History Taking in Neurosurgery : Headache

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History Taking in Neurosurgery : Headache

What are the pain sensitive intracranial structures?

Brain itself is pain insensitive. 
The following intracranial structures are pain-sensitive:
  1. Meningeal arteries
  2. Proximal portions of the cerebral arteries
  3. Dura at the base of the brain
  4. Venous sinuses
  5. Cranial nerves 5, 7, 9, and 10, and cervical nerves 1, 2, and 3

What are the mechanisms causing headaches?

  • Distortion or traction of Dura, Venous Sinuses or Blood vessels: 

    • Drainage of CSF in erect posture causes headache, secondary to traction on the venous sinuses when the brain sinks toward the tentorium as it loses CSF flotation
    • Intracranial mass distorts the dura or the arteries at the base of the brain 
    • Distortion due to raised ICP 

  • Distension of a vessel

    • Distension of extracranial and occasionally intracranial arteries is thought to be the cause of pain in migraine (activate the trigeminal nerve terminals in the vessel wall)

  • Inflammation

    • Inflammation in the subarachnoid space can result in headache. Inflammation can be caused by infection, hemorrhage, or chemical irritation
    • Inflammation of vessel wall by autoimmune process. eg Giant cell arteritis

  • Referral of Pain

    • Lesions above the tentorium – referred pain in trigeminal nerve distribution (the forehead or behind the eye) – because the dura in this region is supplied by the trigeminal nerve
    • Lesions in the posterior fossa – 
      • referred pain in the ear and the back of the head – because this part of the dura is supplied by cranial nerves 9 and 10 and the upper three cervical roots
      • refer pain to orbit –  termination of orbital (ophthalmic division) pain nerve fibers in the lowest part of the spinal nucleus of the trigeminal nerve, which also receive termination of the upper cervical pain afferent nerve fibers 
      • referred pain to ear – Irritation of cranial nerves 7, 9, and 10 – because the ear has cutaneous supply from each of these nerves as well as cranial nerve 5.

What are the types of Headaches?

For the purpose of history taking, headaches can be divided into two types:

  • Primary- no identifiable cause on examination or investigation and diagnosis is based on  recognizing a pattern, e.g.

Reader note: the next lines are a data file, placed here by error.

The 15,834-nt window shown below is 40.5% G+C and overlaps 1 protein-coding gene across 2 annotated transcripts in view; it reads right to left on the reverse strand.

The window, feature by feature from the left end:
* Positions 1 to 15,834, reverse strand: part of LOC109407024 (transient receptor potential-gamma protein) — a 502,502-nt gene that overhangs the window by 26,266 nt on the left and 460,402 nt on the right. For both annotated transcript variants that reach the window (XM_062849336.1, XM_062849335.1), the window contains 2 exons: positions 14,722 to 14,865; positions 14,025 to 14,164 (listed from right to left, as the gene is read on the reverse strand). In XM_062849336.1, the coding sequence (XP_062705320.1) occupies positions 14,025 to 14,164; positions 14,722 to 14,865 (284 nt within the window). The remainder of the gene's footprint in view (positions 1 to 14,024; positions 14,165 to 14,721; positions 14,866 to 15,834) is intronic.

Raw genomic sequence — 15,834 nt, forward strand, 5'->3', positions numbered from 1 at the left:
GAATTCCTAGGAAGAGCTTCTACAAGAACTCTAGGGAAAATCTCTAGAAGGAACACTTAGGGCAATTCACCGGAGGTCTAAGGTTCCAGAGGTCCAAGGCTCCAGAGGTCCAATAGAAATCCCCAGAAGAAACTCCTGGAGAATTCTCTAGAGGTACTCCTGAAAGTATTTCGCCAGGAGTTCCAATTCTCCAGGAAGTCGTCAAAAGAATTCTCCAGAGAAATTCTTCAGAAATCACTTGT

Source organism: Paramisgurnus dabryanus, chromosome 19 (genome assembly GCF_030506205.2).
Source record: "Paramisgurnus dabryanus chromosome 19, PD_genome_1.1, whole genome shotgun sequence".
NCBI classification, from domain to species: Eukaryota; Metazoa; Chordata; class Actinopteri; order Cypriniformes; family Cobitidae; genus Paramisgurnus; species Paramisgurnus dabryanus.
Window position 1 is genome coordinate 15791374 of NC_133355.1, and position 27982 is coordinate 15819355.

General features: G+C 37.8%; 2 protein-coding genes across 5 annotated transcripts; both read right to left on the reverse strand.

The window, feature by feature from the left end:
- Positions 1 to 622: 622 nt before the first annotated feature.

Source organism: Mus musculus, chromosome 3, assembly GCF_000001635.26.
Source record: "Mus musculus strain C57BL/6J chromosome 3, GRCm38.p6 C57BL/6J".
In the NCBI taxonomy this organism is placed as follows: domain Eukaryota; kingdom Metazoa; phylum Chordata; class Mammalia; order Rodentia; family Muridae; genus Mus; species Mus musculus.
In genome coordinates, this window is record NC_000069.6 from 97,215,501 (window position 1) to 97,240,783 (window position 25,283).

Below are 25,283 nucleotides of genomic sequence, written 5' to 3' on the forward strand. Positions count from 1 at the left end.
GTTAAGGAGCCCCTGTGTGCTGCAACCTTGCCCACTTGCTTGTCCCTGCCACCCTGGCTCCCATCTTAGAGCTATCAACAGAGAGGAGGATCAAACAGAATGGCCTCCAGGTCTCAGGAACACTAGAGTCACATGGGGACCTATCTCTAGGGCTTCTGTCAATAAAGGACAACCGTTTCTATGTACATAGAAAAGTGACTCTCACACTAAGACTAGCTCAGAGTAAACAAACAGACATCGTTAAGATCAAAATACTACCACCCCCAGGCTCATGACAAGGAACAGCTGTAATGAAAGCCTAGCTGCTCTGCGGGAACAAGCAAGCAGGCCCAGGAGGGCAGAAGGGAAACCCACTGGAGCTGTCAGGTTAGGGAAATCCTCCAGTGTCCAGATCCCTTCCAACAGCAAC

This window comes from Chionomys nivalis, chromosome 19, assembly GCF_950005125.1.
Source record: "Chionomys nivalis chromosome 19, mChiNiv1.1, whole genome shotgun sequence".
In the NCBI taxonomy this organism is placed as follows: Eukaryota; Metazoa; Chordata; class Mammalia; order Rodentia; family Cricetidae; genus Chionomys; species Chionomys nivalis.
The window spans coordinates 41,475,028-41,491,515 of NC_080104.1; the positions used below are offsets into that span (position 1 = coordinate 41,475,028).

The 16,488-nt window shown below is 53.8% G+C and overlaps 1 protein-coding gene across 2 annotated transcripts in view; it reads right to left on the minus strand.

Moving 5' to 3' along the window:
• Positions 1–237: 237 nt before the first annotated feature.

• Migraine
    • Cluster headache
    • Tension-type headache
  • Secondary – definite identifiable cause on examination or investigation, e.g. 
    • Brain tumors
    • Meningitis
    • Sub-arachnoid hemorrhage 
  • 90% – primary headaches, less than 10% are secondary headaches (Rasmussen 1991)

What are the headache “Red Flags”?

  • Worst Headache ever
  • New onset Headache
  • Onset after age of 50 yrs
  • Change in pattern of headache
  • Worsening headache
  • Sudden onset during exertion, sneezing, coughing
  • Headache with postural variation
  • Headache in setting of malignancy or HIV
  • Headache associated with Neurological symptoms or signs
  • Associated with systemic symptoms – fever, weight loss and chronic cough

What history to take in a patient presenting with Headache?

Duration
Exact duration as reported by patient
NEW onset headache or something that has been there since before and has worsened now
Onset ( sudden/ gradual )
Acute onset, severe, first and worst headache, the common possibilities are sub-arachnoid hemorrhage, vascular dissection, pituitary apoplexy
Gradual onset – migraine(mins to days), SDH, GCA(days to months)
Severity
verbal rating scale from 0 to 10
Character
Pulsatile or throbbing or hammering (Raised ICP Headaches/ Migraine)
Dull featureless pain (Tension type headache)
Boring sharp- cluster HA
Time of occurrence
Raised ICP headaches – More in morning, May waken the patient at an early hour
Frequency
Increase in frequency – red flag
Distribution
Frontal or Holocranial – Raised ICP
Band like – tension headaache
Aggravating factors
Exertion, coughing, sneezing, stooping, and straining at stool
Changes in posture (increases in supine – ↑ICP , increases in upright – low CSF pressure headache)
Relieving factors
Improvement on lying flat – low pressure headache
Associated features
Blurring of Vision – Papilloedema
Diplopia, the commonest cause of which is abducens nerve paresis
Nausea & vomiting – migraine, ↑ICP
Neck stiffness – meningeal process
Changes in consciousness
Focal neurological symptoms

References

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